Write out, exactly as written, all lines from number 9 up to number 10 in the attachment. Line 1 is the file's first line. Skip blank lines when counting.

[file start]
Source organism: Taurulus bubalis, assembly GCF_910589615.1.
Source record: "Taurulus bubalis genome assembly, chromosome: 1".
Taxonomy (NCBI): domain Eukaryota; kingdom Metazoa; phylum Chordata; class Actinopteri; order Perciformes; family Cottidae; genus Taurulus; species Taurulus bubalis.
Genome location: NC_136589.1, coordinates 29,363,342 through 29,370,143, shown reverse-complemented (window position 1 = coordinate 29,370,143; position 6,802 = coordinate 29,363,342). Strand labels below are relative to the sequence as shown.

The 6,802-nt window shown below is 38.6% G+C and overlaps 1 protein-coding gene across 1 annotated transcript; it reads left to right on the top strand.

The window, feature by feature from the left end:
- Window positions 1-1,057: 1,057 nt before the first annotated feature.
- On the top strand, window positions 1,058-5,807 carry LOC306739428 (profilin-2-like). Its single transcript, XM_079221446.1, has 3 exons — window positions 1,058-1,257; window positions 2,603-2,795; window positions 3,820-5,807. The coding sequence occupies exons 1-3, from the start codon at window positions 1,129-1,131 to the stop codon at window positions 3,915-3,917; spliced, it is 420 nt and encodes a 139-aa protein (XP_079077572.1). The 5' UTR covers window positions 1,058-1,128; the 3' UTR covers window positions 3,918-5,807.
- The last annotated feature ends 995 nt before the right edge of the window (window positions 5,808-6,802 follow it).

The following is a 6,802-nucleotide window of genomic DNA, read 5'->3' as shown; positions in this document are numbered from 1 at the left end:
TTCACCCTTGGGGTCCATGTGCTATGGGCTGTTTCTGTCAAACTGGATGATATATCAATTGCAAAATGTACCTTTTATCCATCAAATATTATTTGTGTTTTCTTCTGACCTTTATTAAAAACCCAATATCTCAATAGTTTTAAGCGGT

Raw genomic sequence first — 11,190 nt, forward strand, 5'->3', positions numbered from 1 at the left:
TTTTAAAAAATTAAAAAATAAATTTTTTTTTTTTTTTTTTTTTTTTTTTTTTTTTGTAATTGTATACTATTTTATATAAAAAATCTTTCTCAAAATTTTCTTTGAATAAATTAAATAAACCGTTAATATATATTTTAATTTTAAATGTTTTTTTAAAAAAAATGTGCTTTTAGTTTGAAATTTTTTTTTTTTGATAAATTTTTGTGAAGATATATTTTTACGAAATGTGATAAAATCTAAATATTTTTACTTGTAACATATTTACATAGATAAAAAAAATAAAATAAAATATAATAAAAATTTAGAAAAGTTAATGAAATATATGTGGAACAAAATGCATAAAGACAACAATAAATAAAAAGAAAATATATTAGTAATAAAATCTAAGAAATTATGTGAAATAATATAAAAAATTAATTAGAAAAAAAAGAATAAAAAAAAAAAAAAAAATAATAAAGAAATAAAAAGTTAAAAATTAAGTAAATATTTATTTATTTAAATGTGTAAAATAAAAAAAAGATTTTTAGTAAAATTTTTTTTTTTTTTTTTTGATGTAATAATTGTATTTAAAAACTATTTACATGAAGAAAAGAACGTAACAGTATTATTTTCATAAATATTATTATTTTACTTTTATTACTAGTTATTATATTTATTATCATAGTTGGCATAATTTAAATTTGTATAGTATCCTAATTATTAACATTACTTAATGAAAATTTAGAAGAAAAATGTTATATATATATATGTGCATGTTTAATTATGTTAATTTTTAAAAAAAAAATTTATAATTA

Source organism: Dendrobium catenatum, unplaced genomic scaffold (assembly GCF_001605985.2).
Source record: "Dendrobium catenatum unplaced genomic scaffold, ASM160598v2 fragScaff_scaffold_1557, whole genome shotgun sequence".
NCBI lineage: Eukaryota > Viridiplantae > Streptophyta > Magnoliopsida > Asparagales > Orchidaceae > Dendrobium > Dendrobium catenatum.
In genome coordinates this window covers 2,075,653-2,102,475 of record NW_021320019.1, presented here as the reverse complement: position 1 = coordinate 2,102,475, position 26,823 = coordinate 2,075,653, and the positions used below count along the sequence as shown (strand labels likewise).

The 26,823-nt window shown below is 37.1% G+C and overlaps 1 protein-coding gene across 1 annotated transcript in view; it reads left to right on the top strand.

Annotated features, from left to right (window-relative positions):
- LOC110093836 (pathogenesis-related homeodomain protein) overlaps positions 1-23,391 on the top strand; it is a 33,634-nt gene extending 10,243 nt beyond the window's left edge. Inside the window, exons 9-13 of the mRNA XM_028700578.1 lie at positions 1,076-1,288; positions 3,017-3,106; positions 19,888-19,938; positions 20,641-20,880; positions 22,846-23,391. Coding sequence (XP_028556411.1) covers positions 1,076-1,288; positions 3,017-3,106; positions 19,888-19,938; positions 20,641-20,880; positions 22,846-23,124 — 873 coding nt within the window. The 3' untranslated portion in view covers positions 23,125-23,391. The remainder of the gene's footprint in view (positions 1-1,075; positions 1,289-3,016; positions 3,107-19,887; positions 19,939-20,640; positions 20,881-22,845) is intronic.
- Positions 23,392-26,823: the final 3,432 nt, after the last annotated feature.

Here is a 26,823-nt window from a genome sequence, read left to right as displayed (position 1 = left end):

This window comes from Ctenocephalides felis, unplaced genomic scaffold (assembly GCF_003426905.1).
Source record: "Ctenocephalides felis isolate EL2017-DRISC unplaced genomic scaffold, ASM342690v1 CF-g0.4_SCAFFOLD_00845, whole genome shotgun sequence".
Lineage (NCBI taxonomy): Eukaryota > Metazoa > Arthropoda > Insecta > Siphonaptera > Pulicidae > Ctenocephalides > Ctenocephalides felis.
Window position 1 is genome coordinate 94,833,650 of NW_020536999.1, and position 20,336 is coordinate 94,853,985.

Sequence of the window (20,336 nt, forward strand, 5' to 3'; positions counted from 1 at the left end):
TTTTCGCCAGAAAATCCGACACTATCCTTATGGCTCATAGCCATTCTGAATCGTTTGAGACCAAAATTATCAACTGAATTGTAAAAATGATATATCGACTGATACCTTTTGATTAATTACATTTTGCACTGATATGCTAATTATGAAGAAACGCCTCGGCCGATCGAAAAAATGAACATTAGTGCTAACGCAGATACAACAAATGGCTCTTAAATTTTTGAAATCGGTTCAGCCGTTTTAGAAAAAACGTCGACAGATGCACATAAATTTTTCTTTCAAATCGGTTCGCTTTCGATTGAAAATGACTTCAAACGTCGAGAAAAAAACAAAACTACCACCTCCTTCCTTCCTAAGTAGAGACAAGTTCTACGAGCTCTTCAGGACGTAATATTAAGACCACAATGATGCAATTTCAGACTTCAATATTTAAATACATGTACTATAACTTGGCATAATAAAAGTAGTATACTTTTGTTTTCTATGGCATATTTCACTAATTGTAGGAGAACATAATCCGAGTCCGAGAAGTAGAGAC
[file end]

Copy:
- The last annotated feature ends 995 nt before the right edge of the window (window positions 5,808-6,802 follow it).

The following is a 6,802-nucleotide window of genomic DNA, read 5'->3' as shown; positions in this document are numbered from 1 at the left end: